Scientists from the University of Arizona led by Arizona Genomics Institute director Rod Wing and from collaborating institutions have deciphered the complete genetic code of the maize plant for the first time.
The researchers, who have been collaborating for the past four years on the National Science Foundation-funded Maize Genome Sequencing Project, have provided the complete sequence and structures of maize genes and their locations, in linear order, on the genetic and physical maps of maize.
The milestone achievement and companion papers, published in the Nov. 20 issues of Science, PLoS Genetics and the Proceedings of the National Academy of Sciences, provide a "gold standard" reference for scientists working to understand the biology and evolution of maize.
Fusheng Wei and Jianwei Zhang of Wing's group at the Arizona Genomics Institute (AGI) in the UA School of Plant Sciences, report their research in the paper, "The Physical and Genetic Framework of the Maize B73 Genome," in PLoS Genetics.
Yeisoo Yu of AGI and Carol Soderlund, director of the Arizona Genomics Computational Laboratory, independently led the UA's effort to generate a set of full-length cDNAs, sequences that represent about 27,000 of the maize genome complement. They are co-authors on the Science paper, "The B73 Maize Genome: Complexity, Diversity and Dynamics."
"The Arizona team's work will have a great impact on basic research and provide a comprehensive foundation to systematically study maize biology with the goal of breeding higher yielding, disease-resistant and drought-tolerant cultivars," said Wing, who is currently on sabbatical in Germany.
The team's pivotal research served as the foundation for other analyses and companion papers presented in the journals, Wing said.
Maize, which was domesticated over the past 10,000 years from a grass called "teosinte" native to Central America, is one of the world's most important food crops. Last year in the United States alone, 12 billion bushels of maize grown on 86 million acres of land was valued at $47 billion.
"Contemporary society is now faced with growing demands for food and fuel in the face of global climate change and the potential for increased disease pressure," Wei and Zhang wrote in a summary of their paper.
They said they undertook the maize genome sequencing project "to provide a comprehensive foundation to systematically understand maize biology with the goal of breeding higher yielding, disease-resistant and drought-tolerant cultivars."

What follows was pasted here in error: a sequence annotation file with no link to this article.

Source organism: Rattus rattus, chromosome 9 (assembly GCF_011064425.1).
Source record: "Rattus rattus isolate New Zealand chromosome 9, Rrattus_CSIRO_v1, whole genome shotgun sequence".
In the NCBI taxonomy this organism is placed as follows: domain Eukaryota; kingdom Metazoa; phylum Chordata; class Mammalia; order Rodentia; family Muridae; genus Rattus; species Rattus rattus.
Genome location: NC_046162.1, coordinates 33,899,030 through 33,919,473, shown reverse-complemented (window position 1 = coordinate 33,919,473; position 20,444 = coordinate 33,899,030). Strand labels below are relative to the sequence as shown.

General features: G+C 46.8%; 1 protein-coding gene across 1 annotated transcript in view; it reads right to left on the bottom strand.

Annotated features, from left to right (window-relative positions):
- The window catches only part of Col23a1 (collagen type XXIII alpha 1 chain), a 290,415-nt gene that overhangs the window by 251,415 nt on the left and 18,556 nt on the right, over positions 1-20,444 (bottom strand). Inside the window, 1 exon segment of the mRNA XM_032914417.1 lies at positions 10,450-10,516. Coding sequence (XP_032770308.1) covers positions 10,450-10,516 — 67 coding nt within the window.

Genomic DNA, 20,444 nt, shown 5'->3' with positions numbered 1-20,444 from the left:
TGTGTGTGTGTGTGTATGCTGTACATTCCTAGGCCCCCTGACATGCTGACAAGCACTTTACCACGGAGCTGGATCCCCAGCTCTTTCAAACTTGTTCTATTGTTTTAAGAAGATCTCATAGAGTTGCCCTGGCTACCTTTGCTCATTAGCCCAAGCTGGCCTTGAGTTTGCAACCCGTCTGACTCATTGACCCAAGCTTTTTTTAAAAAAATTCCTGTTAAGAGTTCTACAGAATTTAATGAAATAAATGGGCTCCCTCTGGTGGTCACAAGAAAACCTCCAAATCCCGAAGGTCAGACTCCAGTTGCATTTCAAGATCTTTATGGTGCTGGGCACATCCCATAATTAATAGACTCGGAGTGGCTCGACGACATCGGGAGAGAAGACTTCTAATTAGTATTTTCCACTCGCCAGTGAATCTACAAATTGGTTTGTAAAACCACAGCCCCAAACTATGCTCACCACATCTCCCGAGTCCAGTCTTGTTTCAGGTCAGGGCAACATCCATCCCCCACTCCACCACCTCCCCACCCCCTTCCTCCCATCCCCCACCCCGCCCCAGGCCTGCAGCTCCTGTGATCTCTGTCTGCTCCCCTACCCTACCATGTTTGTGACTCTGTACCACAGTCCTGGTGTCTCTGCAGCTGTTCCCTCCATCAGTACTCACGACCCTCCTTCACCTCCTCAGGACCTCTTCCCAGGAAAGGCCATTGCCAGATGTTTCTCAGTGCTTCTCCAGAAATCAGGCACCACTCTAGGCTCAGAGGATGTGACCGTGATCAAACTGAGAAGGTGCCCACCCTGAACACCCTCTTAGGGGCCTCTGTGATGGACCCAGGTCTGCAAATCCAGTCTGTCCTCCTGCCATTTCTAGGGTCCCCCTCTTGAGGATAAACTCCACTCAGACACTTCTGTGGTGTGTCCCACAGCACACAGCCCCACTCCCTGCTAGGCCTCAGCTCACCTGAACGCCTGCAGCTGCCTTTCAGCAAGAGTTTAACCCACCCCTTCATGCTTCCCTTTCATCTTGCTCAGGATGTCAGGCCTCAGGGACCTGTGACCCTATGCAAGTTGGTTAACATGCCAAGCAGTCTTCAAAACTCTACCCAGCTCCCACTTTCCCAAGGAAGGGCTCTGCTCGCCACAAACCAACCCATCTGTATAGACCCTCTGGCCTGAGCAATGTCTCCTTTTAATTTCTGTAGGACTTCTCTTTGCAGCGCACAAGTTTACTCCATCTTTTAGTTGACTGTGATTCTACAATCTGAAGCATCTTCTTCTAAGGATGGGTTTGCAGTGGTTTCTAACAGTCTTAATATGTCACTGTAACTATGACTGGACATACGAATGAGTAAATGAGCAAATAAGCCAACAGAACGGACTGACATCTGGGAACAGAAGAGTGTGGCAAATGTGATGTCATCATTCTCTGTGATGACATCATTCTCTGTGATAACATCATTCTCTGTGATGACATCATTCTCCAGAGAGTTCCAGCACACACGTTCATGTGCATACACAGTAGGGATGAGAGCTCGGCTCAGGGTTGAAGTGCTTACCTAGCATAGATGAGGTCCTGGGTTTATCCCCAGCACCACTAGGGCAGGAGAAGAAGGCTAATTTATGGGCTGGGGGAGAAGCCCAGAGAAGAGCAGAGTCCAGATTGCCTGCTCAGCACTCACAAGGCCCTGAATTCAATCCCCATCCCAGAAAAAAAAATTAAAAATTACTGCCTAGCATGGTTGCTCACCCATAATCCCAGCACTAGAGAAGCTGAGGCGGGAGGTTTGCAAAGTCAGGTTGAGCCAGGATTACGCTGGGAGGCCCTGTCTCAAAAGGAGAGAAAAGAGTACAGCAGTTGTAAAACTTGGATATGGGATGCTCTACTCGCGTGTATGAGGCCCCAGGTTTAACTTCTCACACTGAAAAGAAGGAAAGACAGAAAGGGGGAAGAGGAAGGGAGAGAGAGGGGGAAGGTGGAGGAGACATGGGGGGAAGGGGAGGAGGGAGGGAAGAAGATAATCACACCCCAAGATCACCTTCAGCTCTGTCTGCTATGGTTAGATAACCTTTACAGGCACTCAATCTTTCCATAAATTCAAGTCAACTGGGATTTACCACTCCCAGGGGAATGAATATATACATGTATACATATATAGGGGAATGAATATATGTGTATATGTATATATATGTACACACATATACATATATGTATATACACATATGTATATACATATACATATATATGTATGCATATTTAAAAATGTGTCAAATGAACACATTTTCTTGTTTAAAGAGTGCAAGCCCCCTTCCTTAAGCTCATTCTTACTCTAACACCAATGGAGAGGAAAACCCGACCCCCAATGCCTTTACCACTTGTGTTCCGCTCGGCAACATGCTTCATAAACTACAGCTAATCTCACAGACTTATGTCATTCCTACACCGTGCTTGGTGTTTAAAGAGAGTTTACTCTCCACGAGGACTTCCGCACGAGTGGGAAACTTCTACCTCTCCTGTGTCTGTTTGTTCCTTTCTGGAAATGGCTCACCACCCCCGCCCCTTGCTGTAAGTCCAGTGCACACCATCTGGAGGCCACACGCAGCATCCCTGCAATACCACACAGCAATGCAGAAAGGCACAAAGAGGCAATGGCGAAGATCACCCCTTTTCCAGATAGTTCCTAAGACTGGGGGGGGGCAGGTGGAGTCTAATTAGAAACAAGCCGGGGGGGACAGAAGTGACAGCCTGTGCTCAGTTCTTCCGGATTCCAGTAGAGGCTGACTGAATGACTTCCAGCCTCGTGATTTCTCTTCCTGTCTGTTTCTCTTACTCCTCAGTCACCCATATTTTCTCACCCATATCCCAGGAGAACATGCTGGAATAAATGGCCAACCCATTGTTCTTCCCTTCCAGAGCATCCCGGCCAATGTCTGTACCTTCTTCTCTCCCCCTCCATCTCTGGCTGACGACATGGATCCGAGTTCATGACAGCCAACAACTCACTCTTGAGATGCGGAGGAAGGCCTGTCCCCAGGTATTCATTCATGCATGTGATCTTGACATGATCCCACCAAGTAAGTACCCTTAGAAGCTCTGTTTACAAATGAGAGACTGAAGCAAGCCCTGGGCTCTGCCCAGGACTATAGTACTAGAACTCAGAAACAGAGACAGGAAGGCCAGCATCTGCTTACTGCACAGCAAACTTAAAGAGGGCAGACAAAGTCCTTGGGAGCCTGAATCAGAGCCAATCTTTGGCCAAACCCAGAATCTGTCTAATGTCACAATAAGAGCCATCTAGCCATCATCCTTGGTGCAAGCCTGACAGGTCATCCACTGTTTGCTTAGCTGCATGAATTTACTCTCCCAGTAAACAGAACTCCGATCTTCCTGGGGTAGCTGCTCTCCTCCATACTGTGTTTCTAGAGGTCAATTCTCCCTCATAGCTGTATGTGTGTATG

Improved crops are needed because agriculturists are challenged to grow more crops on less land, with less water, and on poorer soil, Wing said.
Maize is a model organism for fundamental plant science, and so important to research that can be used to genetically improve its grass relatives such as sorghum, wheat and rice, the UA scientists said.
Such efforts are urgent: The United Nations predicts that world food output must grow by 70 percent over the next four decades to feed a projected extra 2.3 billion people by 2050.
"If current population projections are correct, we will have to double world food production in the next 30 to 40 years," said Colin Kaltenbach, vice dean of UA's College of Agriculture and Life Sciences. "Accomplishments such as this, achieved by Dr. Wing and his colleagues and collaborators, are the only way we will ever achieve this goal."
Wing's group led the construction of an integrated genetic and physical map of maize in a previous NSF-funded project that began in 1998. Genetic maps show the location of genes along a single DNA molecule; physical maps also show the order and spacing of the genes. The maps served as the blueprint, or roadmap, to sequence the genome.
Making the maps that were the template used to analyze the maize genome sequence "was a major contribution by our lab and was extremely time consuming and painstaking because the maize genome is highly repetitive," Wing said.
The maize genome contains 2.3 billion nucleotide sequences, about 85 percent of which are repetitive. Their function – if the repetitive sequences do have a function – is unknown.
In the Nov. 20 paper, Wei, Zhang and co-authors present a detailed account of how they sequenced the maize genome from a selected set of 17,000 artificially made segments of nucleic acid called "BAC" clones, or "bacterial artificial chromosomes," a tool that biologists use to find gene sequences that encode proteins of interest.
They led the team in merging all 17,000 individual sequences into 10 sequences that represent the 10 chromosomes of maize.
"We promised to do the job, and we got it done," Wei said. "This achievement took great team work. We really appreciated the support from the department, from the college and from the university during this project."
The Arizona team collaborated with scientists from Washington University-St. Louis, Cold Harbor Laboratory and Iowa State University on the project.
The more than 27,000 sequences that Yu, Soderlund and their colleagues independently sequenced "represent the expressed genes from various tissues and common environmental stress conditions," Yu said.
"These maize sequences have an immense value for accurate identification of genes by determining the gene structures in maize genome sequences and for understanding their functions."
Among the 27,000 maize sequences, Yu, Soderlund, and their co-workers discovered about 1,600 unique maize genes – genes not found in other plant databases.
These unique maize genes are priority targets for studies that will provide information to better understand the biology and production of maize and cereal crops, Yu said.